'Orthodoxy is a relaxation of the mind accompanied by a stiffening of the heart' - Ed Abbey
We began at road's end in Glen Feshie. There was no snow, it was warm. We climbed up into the whiteout through the moorland. It wasn't a comment on our post everything culture or a reflection of our mind's eye. It didn't mean anything in particular and our presence was neither here nor there. Over an hour or so we shed our skins and let the mountains take us back. It's always good to be back. Black Grouse startled unwound below, Ptarmigan flapped and croaked in chorus on icy scree slopes.
There was little to spy on the summit of Carn Ban Mor, which we achieved with the aid of GPS. We met a pair of dogs enjoying the snow and ate lunch in Dave's bothy bag. We grew very cold and so worked our way down towards the Moine Moor in glorious whiteout.
As we felt our way on map and compass, we glimpsed hints of the wider plateau, sloping, rising and falling. We commented that even relatively recently, these conditions would have seemed intimidating, now it was a fun, surreal test of navigation skills, and a finding beauty in the empty. This kind of empty is not an absence, a lack or a nothing, this kind of empty is full to the brim.
As we walked across the moor our way grew less abstract. Where the sun cut through, we were able to recognise features - the distant summit of Braeriach, the heavy peaks and troughs sheltering Loch Einich. Many times we stopped in our tracks, either calling out to one another, or just plain stunned into silence. The promised high pressure had come good.
Intimacy. Hard to comprehend how grand vastness can be intimate, but the quiet helped, and as the cloud lifted, so the wind died, and it became calm.
We headed for the folded limbs of Tom Dubh at the head of Glen Eidart, a place without paths. Certainly there were none in the snow. We kept our descent from the frozen moor soft, close, hushed.
A feeling of undiscovered stillness, a secret place in growing shadows. We met no-one else here, here was ours alone this afternoon. As we turned the corner into the head of the glen we were met with bright sunlight and spindrift.
We camped opposite the coire, joined only briefly by a yellow mountain rescue helicopter on its rounds. I put on a brew and we sintered our pitch for the night, sharing a shelter and a single set of snow pegs. The position was exposed, so over the course of the evening we cut 2'' windslab tiles from the ground around our shelter and built a circular wall or fank to protect us from the worst. I went to collect water and fell through a small cornice - it was just a few feet, but we melted snow for the rest of our stay. Some whisky was taken, the wall grew higher and higher - both were good ways to keep warm.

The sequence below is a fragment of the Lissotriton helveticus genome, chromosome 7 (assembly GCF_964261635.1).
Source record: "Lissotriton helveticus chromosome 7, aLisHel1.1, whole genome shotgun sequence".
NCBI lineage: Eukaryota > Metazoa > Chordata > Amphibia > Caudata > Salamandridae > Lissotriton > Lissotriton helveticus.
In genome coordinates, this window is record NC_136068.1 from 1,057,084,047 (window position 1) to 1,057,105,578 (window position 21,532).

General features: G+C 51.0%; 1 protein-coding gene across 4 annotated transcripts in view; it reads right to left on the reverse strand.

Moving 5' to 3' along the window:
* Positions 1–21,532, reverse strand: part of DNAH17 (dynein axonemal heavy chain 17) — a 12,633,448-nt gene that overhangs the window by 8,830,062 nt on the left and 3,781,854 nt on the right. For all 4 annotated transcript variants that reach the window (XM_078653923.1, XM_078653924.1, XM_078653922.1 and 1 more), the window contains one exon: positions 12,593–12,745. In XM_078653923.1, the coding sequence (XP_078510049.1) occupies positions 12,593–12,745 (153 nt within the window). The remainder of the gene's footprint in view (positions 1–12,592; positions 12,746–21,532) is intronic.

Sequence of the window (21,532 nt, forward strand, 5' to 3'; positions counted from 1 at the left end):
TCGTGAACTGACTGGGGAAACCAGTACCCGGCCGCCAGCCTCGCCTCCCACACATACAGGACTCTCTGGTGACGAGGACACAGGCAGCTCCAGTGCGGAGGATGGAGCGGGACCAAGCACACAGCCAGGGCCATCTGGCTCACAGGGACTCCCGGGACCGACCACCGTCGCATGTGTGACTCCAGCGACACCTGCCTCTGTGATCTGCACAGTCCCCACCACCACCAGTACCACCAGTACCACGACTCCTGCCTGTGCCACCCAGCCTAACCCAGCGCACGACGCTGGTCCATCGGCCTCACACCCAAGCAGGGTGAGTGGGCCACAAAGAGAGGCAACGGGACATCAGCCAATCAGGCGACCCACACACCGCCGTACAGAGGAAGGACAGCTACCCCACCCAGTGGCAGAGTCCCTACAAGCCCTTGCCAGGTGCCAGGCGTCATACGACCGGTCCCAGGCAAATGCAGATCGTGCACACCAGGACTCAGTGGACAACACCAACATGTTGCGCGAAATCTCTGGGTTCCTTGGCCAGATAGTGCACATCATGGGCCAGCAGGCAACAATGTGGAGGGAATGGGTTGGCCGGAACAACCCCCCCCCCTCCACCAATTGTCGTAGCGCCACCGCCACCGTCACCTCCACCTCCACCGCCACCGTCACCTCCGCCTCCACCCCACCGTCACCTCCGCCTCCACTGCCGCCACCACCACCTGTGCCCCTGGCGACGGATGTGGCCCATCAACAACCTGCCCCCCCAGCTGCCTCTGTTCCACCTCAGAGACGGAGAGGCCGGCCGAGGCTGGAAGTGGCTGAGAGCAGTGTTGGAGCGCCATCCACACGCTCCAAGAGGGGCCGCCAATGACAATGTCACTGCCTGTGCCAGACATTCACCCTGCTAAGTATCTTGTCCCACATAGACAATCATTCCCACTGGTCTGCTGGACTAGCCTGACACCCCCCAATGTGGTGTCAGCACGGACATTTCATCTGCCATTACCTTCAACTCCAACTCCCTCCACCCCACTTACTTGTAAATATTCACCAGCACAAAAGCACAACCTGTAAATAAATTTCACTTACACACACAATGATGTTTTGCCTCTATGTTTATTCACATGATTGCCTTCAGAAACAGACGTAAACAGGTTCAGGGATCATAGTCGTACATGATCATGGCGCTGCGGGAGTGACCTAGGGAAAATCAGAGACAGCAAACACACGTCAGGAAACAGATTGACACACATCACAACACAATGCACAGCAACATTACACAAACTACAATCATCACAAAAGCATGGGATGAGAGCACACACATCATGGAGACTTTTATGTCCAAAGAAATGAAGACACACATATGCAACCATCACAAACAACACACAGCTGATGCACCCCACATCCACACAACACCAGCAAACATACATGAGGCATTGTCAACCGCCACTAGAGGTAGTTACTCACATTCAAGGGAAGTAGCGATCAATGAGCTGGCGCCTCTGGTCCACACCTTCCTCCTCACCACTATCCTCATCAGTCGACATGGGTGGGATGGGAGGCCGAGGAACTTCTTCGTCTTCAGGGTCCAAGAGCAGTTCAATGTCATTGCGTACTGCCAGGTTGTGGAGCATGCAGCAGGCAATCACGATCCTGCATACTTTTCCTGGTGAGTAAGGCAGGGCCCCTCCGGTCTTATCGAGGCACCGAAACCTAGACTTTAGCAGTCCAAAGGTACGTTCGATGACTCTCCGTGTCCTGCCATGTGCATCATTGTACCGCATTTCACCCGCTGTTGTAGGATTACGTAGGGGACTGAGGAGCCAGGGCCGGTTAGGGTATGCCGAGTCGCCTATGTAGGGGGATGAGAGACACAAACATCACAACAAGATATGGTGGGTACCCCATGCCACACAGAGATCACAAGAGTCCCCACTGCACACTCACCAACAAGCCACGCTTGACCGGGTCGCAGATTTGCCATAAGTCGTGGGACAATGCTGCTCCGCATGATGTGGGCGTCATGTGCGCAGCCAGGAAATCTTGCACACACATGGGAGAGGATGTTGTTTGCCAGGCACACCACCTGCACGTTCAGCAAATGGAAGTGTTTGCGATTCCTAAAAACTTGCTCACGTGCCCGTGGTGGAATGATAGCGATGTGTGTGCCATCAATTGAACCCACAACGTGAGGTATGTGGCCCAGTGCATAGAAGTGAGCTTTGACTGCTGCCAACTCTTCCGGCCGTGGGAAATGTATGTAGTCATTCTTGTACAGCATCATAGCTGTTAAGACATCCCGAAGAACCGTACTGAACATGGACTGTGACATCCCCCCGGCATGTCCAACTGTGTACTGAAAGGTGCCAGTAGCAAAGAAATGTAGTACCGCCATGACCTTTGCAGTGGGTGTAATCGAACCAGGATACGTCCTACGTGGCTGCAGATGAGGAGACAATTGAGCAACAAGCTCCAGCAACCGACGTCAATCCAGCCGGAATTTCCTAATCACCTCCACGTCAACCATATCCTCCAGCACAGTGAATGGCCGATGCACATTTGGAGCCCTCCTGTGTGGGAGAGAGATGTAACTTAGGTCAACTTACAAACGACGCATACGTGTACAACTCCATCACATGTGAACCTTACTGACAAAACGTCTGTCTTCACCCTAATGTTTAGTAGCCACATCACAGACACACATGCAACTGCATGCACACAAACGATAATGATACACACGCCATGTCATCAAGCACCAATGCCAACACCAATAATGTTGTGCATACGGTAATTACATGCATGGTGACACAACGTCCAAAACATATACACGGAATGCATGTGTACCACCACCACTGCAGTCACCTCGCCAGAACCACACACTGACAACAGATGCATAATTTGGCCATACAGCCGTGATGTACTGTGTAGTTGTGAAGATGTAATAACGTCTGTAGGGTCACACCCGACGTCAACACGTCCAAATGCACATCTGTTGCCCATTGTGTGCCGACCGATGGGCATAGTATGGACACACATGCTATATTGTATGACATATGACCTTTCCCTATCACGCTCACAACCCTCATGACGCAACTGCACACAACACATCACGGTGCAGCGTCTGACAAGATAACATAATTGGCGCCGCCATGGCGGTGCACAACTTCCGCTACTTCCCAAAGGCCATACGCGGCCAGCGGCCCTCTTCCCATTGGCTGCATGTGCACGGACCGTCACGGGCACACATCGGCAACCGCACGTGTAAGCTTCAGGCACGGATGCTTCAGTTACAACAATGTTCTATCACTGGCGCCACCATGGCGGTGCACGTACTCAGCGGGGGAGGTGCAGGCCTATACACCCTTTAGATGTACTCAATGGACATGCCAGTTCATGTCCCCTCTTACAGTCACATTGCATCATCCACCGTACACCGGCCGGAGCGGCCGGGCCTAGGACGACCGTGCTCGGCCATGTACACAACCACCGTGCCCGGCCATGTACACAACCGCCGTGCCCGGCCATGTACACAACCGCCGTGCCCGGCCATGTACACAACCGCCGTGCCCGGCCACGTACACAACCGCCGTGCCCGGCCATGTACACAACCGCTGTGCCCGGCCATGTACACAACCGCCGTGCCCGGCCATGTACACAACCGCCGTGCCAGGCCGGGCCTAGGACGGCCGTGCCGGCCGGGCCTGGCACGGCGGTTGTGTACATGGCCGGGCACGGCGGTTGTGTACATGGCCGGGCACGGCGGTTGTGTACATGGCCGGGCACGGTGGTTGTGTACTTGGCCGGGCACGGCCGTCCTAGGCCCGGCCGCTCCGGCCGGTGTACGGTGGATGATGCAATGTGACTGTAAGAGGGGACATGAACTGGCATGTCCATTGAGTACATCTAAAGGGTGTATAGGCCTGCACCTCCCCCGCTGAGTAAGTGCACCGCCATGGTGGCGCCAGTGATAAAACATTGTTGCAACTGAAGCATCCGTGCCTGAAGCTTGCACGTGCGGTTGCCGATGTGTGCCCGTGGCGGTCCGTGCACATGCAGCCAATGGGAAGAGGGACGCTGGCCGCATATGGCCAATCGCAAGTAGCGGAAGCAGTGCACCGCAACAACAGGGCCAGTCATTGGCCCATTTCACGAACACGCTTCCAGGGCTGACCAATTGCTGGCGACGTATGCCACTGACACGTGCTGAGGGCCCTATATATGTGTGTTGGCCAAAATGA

As so often this winter, the weather window was tiny. By the time we struck camp the following morning, a new storm was howling up the glen from the south. The walk out to the upper Feshie was foul. Our passage slowed to a little under 1km an hour through heavy spindrift, postholing in breakable crust to knees and sometimes thighs every step. We cursed our lack of skis and the skills to use them, and renamed Eidart a few times - the only one repeatable here is the Glen of Misery. By the time we got to the bridge we were spent.
As we neared the end of our slog, deep in the private space of the glen, a fox leapt out from hiding in a heathery crag, bushy and vivid red-brown in his winter coat. A well stationed lair to access the ptarmigans in the upper glen and the grouse down below. My heart softened with wonder and empathy. In concert with the strain of that walk in the storm, it was a singular treat. A rarer sighting than it should be, and a further confirmation not of the power of our imaginations, but of the rude and self willed intimacy of wild places.
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